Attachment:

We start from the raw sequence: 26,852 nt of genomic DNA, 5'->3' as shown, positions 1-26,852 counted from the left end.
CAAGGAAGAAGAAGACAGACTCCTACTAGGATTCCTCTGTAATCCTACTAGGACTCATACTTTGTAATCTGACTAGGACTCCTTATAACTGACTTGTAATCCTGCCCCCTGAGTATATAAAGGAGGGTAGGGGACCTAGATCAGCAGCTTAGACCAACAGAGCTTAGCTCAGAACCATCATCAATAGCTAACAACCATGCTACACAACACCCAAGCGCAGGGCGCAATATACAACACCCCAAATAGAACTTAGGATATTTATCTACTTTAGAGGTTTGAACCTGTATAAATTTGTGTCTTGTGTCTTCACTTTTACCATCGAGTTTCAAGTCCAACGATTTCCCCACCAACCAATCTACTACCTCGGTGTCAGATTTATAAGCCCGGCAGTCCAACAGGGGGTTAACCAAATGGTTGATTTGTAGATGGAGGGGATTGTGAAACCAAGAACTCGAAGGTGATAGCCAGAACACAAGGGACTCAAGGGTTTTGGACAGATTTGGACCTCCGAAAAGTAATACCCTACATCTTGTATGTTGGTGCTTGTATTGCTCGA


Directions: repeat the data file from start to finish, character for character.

We start from the raw sequence: 26,852 nt of genomic DNA, 5'->3' as shown, positions 1-26,852 counted from the left end.
CAAGGAAGAAGAAGACAGACTCCTACTAGGATTCCTCTGTAATCCTACTAGGACTCATACTTTGTAATCTGACTAGGACTCCTTATAACTGACTTGTAATCCTGCCCCCTGAGTATATAAAGGAGGGTAGGGGACCTAGATCAGCAGCTTAGACCAACAGAGCTTAGCTCAGAACCATCATCAATAGCTAACAACCATGCTACACAACACCCAAGCGCAGGGCGCAATATACAACACCCCAAATAGAACTTAGGATATTTATCTACTTTAGAGGTTTGAACCTGTATAAATTTGTGTCTTGTGTCTTCACTTTTACCATCGAGTTTCAAGTCCAACGATTTCCCCACCAACCAATCTACTACCTCGGTGTCAGATTTATAAGCCCGGCAGTCCAACAGGGGGTTAACCAAATGGTTGATTTGTAGATGGAGGGGATTGTGAAACCAAGAACTCGAAGGTGATAGCCAGAACACAAGGGACTCAAGGGTTTTGGACAGATTTGGACCTCCGAAAAGTAATACCCTACATCTTGTATGTTGGTGCTTGTATTGCTCGA